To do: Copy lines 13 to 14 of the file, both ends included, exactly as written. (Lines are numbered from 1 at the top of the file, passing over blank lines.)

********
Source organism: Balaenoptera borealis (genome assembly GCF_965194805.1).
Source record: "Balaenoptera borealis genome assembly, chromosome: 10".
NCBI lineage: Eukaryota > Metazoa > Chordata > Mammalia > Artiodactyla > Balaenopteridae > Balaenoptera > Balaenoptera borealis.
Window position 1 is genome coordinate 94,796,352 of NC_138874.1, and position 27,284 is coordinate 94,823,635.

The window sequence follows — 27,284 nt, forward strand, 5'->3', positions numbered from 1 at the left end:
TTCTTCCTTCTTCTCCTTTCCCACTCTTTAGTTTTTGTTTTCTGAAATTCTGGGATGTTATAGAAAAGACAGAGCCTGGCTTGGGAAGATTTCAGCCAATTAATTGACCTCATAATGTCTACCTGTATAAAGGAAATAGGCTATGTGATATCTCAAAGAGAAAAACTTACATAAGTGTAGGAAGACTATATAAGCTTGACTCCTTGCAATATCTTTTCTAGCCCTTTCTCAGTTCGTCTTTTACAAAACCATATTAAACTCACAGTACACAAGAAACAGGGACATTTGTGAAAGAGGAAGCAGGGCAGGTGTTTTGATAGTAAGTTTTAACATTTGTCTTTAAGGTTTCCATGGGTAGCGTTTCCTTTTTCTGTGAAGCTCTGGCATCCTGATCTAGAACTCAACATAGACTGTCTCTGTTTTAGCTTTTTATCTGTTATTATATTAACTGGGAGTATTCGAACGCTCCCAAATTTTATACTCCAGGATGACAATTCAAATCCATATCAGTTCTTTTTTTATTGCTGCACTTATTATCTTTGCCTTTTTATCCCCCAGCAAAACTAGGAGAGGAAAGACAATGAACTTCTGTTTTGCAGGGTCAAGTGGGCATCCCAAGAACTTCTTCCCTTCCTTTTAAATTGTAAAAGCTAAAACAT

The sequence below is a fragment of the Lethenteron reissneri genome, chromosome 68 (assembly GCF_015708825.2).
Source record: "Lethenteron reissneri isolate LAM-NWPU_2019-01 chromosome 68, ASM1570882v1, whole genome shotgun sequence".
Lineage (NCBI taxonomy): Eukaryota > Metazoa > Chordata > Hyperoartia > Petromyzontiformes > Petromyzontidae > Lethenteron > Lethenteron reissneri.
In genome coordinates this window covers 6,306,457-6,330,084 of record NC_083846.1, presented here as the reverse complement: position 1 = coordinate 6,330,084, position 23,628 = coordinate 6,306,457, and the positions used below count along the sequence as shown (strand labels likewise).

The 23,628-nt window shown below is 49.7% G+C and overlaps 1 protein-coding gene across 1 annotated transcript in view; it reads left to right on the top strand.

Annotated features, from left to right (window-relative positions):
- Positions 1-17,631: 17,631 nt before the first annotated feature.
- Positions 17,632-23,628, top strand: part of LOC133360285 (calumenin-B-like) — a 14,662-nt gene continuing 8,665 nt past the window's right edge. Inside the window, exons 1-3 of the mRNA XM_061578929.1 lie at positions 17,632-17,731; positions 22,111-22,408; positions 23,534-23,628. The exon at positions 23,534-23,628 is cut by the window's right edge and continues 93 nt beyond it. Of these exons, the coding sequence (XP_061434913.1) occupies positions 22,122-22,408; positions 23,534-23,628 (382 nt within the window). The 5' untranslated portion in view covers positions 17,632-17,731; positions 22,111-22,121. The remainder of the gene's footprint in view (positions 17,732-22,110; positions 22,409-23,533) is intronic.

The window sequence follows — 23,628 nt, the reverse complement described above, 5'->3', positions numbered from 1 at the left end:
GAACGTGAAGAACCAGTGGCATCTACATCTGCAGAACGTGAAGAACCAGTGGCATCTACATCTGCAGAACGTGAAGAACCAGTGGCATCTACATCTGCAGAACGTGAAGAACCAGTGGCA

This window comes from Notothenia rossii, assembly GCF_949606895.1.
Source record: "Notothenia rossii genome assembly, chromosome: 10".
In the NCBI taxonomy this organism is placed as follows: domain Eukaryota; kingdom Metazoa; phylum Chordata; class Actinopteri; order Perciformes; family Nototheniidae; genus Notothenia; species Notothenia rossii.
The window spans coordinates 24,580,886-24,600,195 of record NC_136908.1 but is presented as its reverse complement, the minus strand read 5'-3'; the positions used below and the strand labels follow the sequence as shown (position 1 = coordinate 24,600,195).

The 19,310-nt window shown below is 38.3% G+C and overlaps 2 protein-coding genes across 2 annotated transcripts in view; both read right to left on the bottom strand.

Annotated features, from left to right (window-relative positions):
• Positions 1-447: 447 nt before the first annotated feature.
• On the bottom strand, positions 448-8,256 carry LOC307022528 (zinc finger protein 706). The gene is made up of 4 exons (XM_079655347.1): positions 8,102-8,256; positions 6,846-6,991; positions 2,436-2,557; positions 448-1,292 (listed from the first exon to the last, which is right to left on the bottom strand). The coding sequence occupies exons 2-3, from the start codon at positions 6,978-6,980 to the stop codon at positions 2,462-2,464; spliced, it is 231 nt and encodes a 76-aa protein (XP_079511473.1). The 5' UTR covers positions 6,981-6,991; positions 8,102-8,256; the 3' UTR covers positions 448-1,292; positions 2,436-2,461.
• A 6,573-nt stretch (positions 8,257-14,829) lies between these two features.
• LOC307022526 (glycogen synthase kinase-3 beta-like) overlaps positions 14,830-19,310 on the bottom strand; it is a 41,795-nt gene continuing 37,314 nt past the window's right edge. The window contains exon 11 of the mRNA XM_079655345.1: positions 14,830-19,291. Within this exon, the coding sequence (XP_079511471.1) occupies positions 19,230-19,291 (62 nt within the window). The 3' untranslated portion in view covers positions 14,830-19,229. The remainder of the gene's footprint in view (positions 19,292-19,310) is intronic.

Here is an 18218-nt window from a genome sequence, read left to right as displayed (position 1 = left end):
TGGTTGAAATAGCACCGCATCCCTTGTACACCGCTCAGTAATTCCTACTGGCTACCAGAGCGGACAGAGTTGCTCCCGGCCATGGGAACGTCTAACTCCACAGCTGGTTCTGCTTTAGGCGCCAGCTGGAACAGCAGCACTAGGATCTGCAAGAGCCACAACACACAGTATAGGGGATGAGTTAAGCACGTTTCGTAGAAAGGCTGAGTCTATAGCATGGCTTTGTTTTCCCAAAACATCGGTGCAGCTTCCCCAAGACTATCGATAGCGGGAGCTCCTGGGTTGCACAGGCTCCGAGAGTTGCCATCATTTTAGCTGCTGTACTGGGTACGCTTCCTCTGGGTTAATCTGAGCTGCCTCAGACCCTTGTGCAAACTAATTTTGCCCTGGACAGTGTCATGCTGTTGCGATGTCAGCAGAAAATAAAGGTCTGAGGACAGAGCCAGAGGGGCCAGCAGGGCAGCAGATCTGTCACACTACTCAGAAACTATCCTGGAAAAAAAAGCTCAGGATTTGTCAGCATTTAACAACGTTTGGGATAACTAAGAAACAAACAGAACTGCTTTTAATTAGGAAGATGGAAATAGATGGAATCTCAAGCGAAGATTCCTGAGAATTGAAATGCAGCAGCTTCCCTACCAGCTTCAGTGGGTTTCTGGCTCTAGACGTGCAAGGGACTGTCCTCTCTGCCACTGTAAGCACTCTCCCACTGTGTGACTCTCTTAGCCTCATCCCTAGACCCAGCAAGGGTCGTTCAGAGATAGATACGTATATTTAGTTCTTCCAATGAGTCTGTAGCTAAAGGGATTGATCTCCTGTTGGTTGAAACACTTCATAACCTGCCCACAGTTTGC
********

- Positions 1-17,631: 17,631 nt before the first annotated feature.
- Positions 17,632-23,628, top strand: part of LOC133360285 (calumenin-B-like) — a 14,662-nt gene continuing 8,665 nt past the window's right edge. Inside the window, exons 1-3 of the mRNA XM_061578929.1 lie at positions 17,632-17,731; positions 22,111-22,408; positions 23,534-23,628. The exon at positions 23,534-23,628 is cut by the window's right edge and continues 93 nt beyond it. Of these exons, the coding sequence (XP_061434913.1) occupies positions 22,122-22,408; positions 23,534-23,628 (382 nt within the window). The 5' untranslated portion in view covers positions 17,632-17,731; positions 22,111-22,121. The remainder of the gene's footprint in view (positions 17,732-22,110; positions 22,409-23,533) is intronic.